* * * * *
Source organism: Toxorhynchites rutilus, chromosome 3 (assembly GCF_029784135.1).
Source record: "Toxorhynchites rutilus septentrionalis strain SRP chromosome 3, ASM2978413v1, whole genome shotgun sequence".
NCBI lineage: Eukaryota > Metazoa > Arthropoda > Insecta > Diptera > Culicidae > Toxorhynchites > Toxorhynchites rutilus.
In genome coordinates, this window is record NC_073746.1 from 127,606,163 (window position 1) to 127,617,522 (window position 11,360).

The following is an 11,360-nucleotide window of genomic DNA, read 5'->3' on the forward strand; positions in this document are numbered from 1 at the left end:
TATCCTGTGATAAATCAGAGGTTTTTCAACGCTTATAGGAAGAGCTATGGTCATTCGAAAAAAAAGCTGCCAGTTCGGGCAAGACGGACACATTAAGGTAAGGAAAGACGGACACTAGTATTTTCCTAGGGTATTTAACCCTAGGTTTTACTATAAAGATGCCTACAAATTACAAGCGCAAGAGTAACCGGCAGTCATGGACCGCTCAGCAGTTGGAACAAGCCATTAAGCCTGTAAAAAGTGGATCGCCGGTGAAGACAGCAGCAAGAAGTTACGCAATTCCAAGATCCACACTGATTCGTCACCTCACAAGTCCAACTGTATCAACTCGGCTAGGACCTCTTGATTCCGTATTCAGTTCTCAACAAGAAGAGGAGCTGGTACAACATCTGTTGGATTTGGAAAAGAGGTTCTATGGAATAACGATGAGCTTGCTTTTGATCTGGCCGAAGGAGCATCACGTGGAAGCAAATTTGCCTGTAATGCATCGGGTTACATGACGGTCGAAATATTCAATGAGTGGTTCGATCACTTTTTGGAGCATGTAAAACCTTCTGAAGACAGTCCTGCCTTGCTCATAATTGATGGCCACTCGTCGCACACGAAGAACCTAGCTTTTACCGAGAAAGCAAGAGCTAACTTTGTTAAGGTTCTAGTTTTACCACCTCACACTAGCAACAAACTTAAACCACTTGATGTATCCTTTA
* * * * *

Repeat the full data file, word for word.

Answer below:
Source organism: Toxorhynchites rutilus, chromosome 3 (assembly GCF_029784135.1).
Source record: "Toxorhynchites rutilus septentrionalis strain SRP chromosome 3, ASM2978413v1, whole genome shotgun sequence".
NCBI lineage: Eukaryota > Metazoa > Arthropoda > Insecta > Diptera > Culicidae > Toxorhynchites > Toxorhynchites rutilus.
In genome coordinates, this window is record NC_073746.1 from 127,606,163 (window position 1) to 127,617,522 (window position 11,360).

The following is an 11,360-nucleotide window of genomic DNA, read 5'->3' on the forward strand; positions in this document are numbered from 1 at the left end:
TATCCTGTGATAAATCAGAGGTTTTTCAACGCTTATAGGAAGAGCTATGGTCATTCGAAAAAAAAGCTGCCAGTTCGGGCAAGACGGACACATTAAGGTAAGGAAAGACGGACACTAGTATTTTCCTAGGGTATTTAACCCTAGGTTTTACTATAAAGATGCCTACAAATTACAAGCGCAAGAGTAACCGGCAGTCATGGACCGCTCAGCAGTTGGAACAAGCCATTAAGCCTGTAAAAAGTGGATCGCCGGTGAAGACAGCAGCAAGAAGTTACGCAATTCCAAGATCCACACTGATTCGTCACCTCACAAGTCCAACTGTATCAACTCGGCTAGGACCTCTTGATTCCGTATTCAGTTCTCAACAAGAAGAGGAGCTGGTACAACATCTGTTGGATTTGGAAAAGAGGTTCTATGGAATAACGATGAGCTTGCTTTTGATCTGGCCGAAGGAGCATCACGTGGAAGCAAATTTGCCTGTAATGCATCGGGTTACATGACGGTCGAAATATTCAATGAGTGGTTCGATCACTTTTTGGAGCATGTAAAACCTTCTGAAGACAGTCCTGCCTTGCTCATAATTGATGGCCACTCGTCGCACACGAAGAACCTAGCTTTTACCGAGAAAGCAAGAGCTAACTTTGTTAAGGTTCTAGTTTTACCACCTCACACTAGCAACAAACTTAAACCACTTGATGTATCCTTTA